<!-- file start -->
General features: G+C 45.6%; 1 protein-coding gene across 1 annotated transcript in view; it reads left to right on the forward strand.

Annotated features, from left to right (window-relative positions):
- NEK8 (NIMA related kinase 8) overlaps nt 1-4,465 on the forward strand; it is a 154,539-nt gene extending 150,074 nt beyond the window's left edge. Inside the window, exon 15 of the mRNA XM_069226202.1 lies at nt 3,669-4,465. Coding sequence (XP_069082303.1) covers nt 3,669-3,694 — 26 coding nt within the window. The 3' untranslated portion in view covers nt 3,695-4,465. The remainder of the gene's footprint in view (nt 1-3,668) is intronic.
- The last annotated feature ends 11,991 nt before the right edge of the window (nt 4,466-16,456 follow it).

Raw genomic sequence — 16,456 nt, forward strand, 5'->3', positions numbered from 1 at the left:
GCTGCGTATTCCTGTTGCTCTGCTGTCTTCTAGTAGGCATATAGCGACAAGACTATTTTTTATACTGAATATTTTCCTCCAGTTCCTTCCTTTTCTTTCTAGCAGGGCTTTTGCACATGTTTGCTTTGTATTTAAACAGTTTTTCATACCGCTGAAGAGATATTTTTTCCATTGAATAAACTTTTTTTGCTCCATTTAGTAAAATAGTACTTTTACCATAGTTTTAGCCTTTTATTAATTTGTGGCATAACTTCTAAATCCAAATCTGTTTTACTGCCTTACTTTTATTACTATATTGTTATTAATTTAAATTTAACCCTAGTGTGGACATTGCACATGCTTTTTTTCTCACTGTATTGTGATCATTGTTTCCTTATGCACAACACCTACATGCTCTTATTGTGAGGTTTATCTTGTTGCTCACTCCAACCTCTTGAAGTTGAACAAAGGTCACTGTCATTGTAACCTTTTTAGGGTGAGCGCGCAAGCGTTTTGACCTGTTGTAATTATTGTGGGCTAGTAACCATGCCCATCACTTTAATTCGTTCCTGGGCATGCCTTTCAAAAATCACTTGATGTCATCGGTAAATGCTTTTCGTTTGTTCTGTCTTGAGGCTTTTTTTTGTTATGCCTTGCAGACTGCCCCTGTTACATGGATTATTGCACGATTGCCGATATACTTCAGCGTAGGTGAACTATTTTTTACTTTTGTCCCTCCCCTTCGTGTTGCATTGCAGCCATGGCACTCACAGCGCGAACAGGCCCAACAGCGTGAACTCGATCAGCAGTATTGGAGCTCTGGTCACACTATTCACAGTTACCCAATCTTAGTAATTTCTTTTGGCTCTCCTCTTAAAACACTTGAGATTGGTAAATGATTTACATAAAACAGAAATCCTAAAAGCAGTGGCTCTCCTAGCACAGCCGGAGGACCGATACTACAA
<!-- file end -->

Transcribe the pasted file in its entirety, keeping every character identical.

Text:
General features: G+C 45.6%; 1 protein-coding gene across 1 annotated transcript in view; it reads left to right on the forward strand.

Annotated features, from left to right (window-relative positions):
- NEK8 (NIMA related kinase 8) overlaps nt 1-4,465 on the forward strand; it is a 154,539-nt gene extending 150,074 nt beyond the window's left edge. Inside the window, exon 15 of the mRNA XM_069226202.1 lies at nt 3,669-4,465. Coding sequence (XP_069082303.1) covers nt 3,669-3,694 — 26 coding nt within the window. The 3' untranslated portion in view covers nt 3,695-4,465. The remainder of the gene's footprint in view (nt 1-3,668) is intronic.
- The last annotated feature ends 11,991 nt before the right edge of the window (nt 4,466-16,456 follow it).

Raw genomic sequence — 16,456 nt, forward strand, 5'->3', positions numbered from 1 at the left:
GCTGCGTATTCCTGTTGCTCTGCTGTCTTCTAGTAGGCATATAGCGACAAGACTATTTTTTATACTGAATATTTTCCTCCAGTTCCTTCCTTTTCTTTCTAGCAGGGCTTTTGCACATGTTTGCTTTGTATTTAAACAGTTTTTCATACCGCTGAAGAGATATTTTTTCCATTGAATAAACTTTTTTTGCTCCATTTAGTAAAATAGTACTTTTACCATAGTTTTAGCCTTTTATTAATTTGTGGCATAACTTCTAAATCCAAATCTGTTTTACTGCCTTACTTTTATTACTATATTGTTATTAATTTAAATTTAACCCTAGTGTGGACATTGCACATGCTTTTTTTCTCACTGTATTGTGATCATTGTTTCCTTATGCACAACACCTACATGCTCTTATTGTGAGGTTTATCTTGTTGCTCACTCCAACCTCTTGAAGTTGAACAAAGGTCACTGTCATTGTAACCTTTTTAGGGTGAGCGCGCAAGCGTTTTGACCTGTTGTAATTATTGTGGGCTAGTAACCATGCCCATCACTTTAATTCGTTCCTGGGCATGCCTTTCAAAAATCACTTGATGTCATCGGTAAATGCTTTTCGTTTGTTCTGTCTTGAGGCTTTTTTTTGTTATGCCTTGCAGACTGCCCCTGTTACATGGATTATTGCACGATTGCCGATATACTTCAGCGTAGGTGAACTATTTTTTACTTTTGTCCCTCCCCTTCGTGTTGCATTGCAGCCATGGCACTCACAGCGCGAACAGGCCCAACAGCGTGAACTCGATCAGCAGTATTGGAGCTCTGGTCACACTATTCACAGTTACCCAATCTTAGTAATTTCTTTTGGCTCTCCTCTTAAAACACTTGAGATTGGTAAATGATTTACATAAAACAGAAATCCTAAAAGCAGTGGCTCTCCTAGCACAGCCGGAGGACCGATACTACAA